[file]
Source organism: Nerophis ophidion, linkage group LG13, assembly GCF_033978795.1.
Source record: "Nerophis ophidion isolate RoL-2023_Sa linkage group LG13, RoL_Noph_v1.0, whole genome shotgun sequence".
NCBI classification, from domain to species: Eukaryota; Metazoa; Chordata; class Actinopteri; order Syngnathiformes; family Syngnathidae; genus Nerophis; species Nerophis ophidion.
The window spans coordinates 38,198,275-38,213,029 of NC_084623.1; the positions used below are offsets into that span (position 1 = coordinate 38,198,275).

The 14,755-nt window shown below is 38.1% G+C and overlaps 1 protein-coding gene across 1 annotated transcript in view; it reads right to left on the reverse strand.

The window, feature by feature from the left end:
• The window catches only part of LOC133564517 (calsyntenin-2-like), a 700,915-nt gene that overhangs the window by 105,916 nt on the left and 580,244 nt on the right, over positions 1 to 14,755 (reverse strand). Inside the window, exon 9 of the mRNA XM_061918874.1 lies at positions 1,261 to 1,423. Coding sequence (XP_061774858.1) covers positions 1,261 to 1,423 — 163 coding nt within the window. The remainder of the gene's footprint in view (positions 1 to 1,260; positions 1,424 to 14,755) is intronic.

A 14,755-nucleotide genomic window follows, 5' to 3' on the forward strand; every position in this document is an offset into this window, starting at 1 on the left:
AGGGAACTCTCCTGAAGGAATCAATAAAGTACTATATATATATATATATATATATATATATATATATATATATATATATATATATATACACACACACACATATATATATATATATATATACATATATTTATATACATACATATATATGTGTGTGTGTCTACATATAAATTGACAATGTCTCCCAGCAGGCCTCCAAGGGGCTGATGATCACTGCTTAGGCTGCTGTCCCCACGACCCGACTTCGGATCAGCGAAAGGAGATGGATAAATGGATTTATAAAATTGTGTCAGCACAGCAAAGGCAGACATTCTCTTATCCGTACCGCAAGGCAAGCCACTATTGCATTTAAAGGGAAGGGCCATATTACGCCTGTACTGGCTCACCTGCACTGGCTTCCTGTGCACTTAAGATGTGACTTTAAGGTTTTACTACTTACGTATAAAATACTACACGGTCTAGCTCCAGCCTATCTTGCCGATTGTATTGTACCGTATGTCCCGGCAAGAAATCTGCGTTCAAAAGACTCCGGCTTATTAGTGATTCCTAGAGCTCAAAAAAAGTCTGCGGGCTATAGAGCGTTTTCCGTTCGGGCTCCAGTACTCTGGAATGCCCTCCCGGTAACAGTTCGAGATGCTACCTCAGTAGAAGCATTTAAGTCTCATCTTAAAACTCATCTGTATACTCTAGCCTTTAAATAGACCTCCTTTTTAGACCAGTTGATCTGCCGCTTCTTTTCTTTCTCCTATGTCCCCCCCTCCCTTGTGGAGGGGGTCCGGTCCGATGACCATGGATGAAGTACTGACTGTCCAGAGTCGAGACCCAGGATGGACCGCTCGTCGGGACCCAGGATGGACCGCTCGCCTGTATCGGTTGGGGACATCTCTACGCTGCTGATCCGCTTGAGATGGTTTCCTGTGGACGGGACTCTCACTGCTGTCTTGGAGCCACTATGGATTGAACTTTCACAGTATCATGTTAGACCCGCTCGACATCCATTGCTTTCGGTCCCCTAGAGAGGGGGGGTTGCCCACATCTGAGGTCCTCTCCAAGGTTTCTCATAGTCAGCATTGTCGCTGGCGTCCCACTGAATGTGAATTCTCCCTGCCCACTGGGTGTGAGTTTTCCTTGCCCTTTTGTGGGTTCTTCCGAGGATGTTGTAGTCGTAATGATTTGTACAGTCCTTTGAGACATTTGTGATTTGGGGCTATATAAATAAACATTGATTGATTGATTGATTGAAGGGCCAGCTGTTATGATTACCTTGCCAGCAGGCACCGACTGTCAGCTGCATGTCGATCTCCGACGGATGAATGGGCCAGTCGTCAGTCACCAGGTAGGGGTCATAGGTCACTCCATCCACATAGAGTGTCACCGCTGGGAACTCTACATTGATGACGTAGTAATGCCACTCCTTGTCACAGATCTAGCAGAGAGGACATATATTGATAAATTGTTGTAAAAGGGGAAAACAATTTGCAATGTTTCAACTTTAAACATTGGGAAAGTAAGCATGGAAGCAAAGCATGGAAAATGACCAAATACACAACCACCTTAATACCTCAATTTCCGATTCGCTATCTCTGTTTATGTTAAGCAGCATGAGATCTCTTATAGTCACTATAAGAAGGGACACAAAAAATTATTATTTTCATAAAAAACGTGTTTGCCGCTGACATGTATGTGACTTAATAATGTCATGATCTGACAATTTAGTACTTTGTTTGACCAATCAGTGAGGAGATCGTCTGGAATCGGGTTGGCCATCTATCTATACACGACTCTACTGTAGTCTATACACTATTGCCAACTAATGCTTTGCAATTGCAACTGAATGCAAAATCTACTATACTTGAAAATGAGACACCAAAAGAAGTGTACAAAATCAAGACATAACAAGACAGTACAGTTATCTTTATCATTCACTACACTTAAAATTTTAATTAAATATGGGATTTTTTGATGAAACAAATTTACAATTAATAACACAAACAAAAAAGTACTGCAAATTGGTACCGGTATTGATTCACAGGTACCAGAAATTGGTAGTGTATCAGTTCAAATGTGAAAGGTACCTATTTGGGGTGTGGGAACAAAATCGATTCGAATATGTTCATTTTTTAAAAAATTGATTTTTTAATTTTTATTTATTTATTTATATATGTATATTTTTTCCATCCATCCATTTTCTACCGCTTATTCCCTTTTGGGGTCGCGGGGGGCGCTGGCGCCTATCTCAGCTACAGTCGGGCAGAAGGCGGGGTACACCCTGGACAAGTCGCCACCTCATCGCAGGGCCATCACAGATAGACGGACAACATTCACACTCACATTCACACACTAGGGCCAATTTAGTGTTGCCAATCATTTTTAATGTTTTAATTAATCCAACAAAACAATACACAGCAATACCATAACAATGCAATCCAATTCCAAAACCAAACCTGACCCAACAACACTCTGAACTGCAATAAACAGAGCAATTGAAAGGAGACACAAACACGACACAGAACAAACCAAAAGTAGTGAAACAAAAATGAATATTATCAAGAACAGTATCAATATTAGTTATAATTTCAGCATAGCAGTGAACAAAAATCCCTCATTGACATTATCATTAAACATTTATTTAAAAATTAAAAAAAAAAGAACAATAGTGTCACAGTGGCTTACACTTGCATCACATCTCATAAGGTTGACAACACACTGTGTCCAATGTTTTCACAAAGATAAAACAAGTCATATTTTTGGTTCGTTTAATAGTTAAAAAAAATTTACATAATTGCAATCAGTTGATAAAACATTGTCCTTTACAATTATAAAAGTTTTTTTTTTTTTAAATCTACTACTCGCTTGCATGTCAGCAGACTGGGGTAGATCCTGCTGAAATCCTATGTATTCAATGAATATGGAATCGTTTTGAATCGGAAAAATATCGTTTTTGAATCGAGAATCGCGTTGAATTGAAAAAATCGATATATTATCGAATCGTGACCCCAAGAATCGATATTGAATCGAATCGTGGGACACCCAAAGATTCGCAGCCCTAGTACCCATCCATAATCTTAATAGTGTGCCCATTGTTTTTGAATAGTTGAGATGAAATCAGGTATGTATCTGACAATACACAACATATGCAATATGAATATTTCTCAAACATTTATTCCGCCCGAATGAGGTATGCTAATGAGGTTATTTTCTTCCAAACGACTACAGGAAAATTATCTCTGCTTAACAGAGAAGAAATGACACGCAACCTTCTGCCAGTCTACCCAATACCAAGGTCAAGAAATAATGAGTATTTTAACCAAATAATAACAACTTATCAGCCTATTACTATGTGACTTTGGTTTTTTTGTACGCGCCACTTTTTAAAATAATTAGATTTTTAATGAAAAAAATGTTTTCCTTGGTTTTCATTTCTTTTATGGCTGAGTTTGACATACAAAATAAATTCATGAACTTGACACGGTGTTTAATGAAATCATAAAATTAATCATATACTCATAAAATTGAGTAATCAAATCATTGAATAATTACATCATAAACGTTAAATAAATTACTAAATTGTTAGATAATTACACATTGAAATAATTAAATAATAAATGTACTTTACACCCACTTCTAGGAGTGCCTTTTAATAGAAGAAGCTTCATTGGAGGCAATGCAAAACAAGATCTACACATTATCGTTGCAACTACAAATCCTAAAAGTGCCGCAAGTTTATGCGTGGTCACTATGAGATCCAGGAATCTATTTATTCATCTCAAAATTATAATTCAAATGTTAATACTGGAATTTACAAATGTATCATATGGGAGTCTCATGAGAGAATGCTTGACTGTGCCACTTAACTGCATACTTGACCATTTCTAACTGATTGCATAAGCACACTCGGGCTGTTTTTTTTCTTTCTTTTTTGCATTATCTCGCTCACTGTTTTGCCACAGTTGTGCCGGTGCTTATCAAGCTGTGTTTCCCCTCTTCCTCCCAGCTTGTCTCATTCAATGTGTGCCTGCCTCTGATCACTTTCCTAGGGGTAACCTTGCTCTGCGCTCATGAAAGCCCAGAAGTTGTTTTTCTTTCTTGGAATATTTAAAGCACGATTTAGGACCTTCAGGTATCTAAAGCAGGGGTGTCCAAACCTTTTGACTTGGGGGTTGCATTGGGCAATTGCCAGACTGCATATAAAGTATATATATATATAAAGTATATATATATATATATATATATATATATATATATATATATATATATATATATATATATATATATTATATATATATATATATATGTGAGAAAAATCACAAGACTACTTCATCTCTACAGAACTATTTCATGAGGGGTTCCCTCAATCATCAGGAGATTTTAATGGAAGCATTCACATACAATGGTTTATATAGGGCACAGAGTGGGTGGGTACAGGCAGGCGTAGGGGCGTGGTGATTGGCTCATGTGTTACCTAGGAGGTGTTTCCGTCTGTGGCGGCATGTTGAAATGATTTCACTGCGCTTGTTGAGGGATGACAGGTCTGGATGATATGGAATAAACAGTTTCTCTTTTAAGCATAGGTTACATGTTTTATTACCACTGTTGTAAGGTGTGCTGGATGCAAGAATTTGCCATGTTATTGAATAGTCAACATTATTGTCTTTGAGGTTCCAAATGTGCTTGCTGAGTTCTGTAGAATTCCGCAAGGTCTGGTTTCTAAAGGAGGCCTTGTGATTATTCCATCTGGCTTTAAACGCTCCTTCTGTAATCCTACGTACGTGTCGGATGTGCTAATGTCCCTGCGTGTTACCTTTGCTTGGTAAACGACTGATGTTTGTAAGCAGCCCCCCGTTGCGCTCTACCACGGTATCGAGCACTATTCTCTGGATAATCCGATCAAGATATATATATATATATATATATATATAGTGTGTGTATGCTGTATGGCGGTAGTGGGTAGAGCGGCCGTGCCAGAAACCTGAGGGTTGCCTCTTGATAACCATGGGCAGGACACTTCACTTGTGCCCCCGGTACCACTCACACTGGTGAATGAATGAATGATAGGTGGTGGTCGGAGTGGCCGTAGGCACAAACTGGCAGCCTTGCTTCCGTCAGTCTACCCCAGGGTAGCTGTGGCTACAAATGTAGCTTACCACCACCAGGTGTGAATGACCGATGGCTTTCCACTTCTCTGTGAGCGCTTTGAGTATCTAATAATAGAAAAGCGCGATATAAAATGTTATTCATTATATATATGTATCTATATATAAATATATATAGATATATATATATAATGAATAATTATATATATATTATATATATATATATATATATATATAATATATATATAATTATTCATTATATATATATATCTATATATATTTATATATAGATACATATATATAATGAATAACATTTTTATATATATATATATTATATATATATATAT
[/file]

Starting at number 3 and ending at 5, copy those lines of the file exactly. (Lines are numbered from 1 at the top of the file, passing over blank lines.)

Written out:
NCBI classification, from domain to species: Eukaryota; Metazoa; Chordata; class Actinopteri; order Syngnathiformes; family Syngnathidae; genus Nerophis; species Nerophis ophidion.
The window spans coordinates 38,198,275-38,213,029 of NC_084623.1; the positions used below are offsets into that span (position 1 = coordinate 38,198,275).

The 14,755-nt window shown below is 38.1% G+C and overlaps 1 protein-coding gene across 1 annotated transcript in view; it reads right to left on the reverse strand.